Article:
China not keen on yuan talks at G20

08:27, June 25, 2010      

Email | Print | Subscribe | Comments | Forum 

Regarding Washington's intention of pushing China over the yuan issue during the G20 summit in Toronto, Beijing said Thursday that such a move would not produce any positive results.

"We believe the appreciation of the yuan cannot bring balanced trade and cannot help the US solve its problems of unemployment, over-consumption and low savings," said Qin Gang, spokesman of China's Ministry of Foreign Affairs. "We hope the US can reflect on the problems of its own economic structure instead of playing blame games and imposing pressure on others."

Qin was responding to questions concerning recent remarks by US Secretary of Commerce Gary Faye Locke, who said that US President Barack Obama would raise the yuan issue with Chinese officials at the G20 summit.

"We hope the US can work with us … to promote our economic relations in a balanced way," he said. "Monotonously pressuring China or resorting to trade protectionism would be unreasonable and bring benefit to no one."

Locke's words came after US lawmakers pushed legislation Wednesday that they said would treat currency manipulation as an illegal subsidy and enable US authorities to impose tariffs on Chinese goods.

They claimed the yuan is still undervalued, despite a pledge by Beijing to relax controls on the currency.

Zhou Shijian, a senior research fellow at the Center for US-China Relations at Tsinghua University, said the new policies by the People's Bank of China (PBC) have been misinterpreted by some US officials.

"The PBC's announcements on June 19 and 20 are aimed at making the yuan market-based, not about currency appreciation," Zhou said. "Some US officials judged the new policies from a US perspective, without considering the impact of the yuan's rise on China's exports."

He Weiwen, managing director of the China Society for WTO Studies, said that the G20 summit will feature more important talks on the US' debt and European economic conditions.

"China has made a commitment to the yuan issue, now G20 members want to see some actions from the US and Europe on their own problems," He said.

Source: Global Times

(Editor:黄硕)

  • Do you have anything to say?

双语词典
dictionary

  
Special Coverage
  • Premier Wen Jiabao visits Hungary, Britain, Germany
  • From drought to floods
Major headlines
Editor's Pick
  • A man visits "Thy Word Is Truth, the Bible Ministry Exhibition of the Protestant Church in China", during its opening at Mount Vernon Place United Methodist Church in Washington DC, capital of the United States, Sept. 28, 2011. Through the Bible's various Chinese versions, ancient or modern, as well as pictures, paintings, calligraphy, art works and historical documents, the exhibition was expected to give an overall understanding of how Bible was brought into China, how it was translated, published, distributed and loved. (Xinhua/Zhang Jun)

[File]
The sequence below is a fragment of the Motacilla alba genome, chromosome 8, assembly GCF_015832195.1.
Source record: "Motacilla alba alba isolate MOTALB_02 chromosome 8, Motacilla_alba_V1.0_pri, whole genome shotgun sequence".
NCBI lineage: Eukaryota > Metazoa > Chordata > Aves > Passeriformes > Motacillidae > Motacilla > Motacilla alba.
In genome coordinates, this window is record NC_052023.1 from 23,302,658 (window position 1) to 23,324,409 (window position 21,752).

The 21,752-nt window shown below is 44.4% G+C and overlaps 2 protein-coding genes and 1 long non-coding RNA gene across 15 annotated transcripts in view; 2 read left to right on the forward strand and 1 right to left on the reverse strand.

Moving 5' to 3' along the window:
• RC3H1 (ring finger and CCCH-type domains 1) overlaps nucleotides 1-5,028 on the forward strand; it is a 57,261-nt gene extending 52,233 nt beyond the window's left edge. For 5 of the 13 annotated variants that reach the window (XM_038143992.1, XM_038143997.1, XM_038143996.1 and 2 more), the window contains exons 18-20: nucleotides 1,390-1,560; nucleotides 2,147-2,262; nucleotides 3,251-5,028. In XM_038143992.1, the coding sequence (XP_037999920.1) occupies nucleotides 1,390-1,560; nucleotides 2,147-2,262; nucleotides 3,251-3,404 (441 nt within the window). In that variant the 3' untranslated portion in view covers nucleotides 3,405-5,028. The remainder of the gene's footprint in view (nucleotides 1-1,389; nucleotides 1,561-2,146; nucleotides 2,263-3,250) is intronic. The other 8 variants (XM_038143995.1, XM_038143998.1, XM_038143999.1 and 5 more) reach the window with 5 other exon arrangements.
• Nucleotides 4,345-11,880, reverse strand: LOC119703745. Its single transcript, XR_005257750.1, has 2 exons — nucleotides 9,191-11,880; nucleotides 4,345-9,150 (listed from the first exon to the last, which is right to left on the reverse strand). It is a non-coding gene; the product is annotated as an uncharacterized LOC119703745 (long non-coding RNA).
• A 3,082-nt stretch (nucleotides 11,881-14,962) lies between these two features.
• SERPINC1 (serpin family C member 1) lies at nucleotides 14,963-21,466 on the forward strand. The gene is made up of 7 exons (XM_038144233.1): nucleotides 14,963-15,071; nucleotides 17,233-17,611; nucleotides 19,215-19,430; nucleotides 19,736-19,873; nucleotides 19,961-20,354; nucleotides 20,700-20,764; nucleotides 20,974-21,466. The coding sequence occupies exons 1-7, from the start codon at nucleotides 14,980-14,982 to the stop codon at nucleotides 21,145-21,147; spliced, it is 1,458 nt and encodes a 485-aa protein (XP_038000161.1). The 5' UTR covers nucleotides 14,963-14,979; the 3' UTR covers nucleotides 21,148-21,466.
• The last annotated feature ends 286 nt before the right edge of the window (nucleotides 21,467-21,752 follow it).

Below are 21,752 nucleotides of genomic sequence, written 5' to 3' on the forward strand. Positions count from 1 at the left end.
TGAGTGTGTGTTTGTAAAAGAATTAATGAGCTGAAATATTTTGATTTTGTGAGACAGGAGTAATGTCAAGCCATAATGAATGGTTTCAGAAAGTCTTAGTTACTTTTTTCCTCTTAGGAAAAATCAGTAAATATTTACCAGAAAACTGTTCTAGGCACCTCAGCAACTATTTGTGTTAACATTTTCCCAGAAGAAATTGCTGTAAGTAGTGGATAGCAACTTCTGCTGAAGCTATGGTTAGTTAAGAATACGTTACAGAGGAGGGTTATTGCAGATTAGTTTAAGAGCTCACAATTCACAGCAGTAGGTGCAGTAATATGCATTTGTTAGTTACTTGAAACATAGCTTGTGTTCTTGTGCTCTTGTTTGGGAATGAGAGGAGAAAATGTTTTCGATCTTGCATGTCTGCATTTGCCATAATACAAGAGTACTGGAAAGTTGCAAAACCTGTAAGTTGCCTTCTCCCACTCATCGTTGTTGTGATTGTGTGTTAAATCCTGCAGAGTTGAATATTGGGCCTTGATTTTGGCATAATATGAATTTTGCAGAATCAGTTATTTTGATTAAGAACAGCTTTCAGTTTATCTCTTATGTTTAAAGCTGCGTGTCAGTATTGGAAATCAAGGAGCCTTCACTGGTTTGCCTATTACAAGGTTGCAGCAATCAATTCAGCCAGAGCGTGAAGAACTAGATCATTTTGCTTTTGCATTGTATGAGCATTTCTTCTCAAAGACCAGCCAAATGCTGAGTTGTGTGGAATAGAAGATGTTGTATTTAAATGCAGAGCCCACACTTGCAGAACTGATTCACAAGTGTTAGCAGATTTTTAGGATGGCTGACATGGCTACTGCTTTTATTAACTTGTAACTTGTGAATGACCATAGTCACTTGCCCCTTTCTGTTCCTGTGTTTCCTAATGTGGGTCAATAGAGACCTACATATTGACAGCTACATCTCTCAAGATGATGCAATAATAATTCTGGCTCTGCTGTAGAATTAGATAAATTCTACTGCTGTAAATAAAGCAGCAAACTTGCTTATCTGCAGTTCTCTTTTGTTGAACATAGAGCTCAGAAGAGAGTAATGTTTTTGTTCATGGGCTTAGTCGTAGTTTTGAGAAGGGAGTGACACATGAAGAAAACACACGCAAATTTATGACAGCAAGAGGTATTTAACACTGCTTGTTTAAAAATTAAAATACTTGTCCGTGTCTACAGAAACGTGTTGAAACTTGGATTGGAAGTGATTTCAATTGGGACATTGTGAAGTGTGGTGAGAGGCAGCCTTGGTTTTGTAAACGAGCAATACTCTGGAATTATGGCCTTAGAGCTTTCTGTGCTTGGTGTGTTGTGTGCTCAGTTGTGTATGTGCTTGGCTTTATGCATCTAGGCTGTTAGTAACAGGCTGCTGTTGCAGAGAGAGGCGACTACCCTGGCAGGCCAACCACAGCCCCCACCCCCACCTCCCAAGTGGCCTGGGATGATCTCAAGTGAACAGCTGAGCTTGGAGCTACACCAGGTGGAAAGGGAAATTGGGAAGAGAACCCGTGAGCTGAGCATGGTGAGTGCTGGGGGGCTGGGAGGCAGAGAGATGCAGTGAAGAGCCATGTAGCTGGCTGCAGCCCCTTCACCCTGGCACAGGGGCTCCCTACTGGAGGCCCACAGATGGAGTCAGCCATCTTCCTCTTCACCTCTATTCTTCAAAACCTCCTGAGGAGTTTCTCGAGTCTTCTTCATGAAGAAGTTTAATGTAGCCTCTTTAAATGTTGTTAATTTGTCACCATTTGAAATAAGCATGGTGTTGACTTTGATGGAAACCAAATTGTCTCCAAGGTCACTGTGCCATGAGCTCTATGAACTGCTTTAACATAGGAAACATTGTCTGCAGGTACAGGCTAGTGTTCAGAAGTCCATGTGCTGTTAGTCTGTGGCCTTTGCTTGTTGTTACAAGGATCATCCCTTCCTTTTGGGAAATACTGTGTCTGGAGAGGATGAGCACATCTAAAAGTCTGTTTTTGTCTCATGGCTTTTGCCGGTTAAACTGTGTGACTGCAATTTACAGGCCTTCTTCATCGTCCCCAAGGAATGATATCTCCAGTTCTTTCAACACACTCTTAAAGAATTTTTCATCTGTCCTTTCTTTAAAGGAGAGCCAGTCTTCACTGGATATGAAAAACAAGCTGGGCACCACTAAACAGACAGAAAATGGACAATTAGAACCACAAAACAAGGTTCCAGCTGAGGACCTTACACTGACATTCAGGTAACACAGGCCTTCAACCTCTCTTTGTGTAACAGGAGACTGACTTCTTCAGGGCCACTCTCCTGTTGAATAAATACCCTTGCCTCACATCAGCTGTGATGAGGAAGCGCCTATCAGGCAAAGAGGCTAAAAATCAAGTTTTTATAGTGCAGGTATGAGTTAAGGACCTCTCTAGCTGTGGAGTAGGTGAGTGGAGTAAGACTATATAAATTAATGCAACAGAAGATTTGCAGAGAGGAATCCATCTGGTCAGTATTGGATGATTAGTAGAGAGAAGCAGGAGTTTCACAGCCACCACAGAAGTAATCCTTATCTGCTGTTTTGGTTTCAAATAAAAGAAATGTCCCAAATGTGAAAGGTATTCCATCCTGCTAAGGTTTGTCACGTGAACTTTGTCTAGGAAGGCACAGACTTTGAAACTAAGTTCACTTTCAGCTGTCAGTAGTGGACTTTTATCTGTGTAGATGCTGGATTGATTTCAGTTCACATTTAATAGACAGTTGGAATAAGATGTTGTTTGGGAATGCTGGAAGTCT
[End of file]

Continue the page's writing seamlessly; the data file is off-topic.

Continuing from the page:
• A visitor passes by in the exhibition of Istanbul design week on Sept. 28, 2011 in Istanbul, Turkey. Istanbul design week will be hosting designers and design exhibitions from around the world in Istanbul from Sept 28 to Oct 2 with the participation of 25 countries. (Xinhua/Ma yan)
  • Red flag flies at the Jiuquan Satellite Launch Center in northwest China's Gansu Province, Sept. 28, 2011. A spokesperson with China's manned space program said Wednesday that fuel has been injected into the Long March-2FT1 carrier rocket in preparation for launching the Tiangong-1 space module Thursday evening as planned. (Xinhua/Wang Jianmin)
  • A militant loyal to the Libyan National Transitional Council (NTC) waves in a tank near Bani Walid, one of the pro-Muammar Gaddafi strongholds, on Sept. 28, 2011. (Xinhua/Hamza Turkia)
  • Jewish worshippers pray at the Western Wall, Judaism's holiest prayer site, in Jerusalem's Old City on Sept. 28, 2011, ahead of Rosh Hashanah, the two-day Jewish new year which will begin at sunset on Sept. 28 and conclude at nightfall on Sept. 30. (Xinhua/Muammar Awad)
  • High school student Johanna Choapa is helped by her father after announcing the end of hunger strike in Santiago, capital of Chile, on Sept. 28, 2011. The end of the strike took place to make way for a dialogue with the government, seeking to resolve the four-month crisis in the education sector. (Xinhua/Jorge Villegas)
Hot Forum Discussion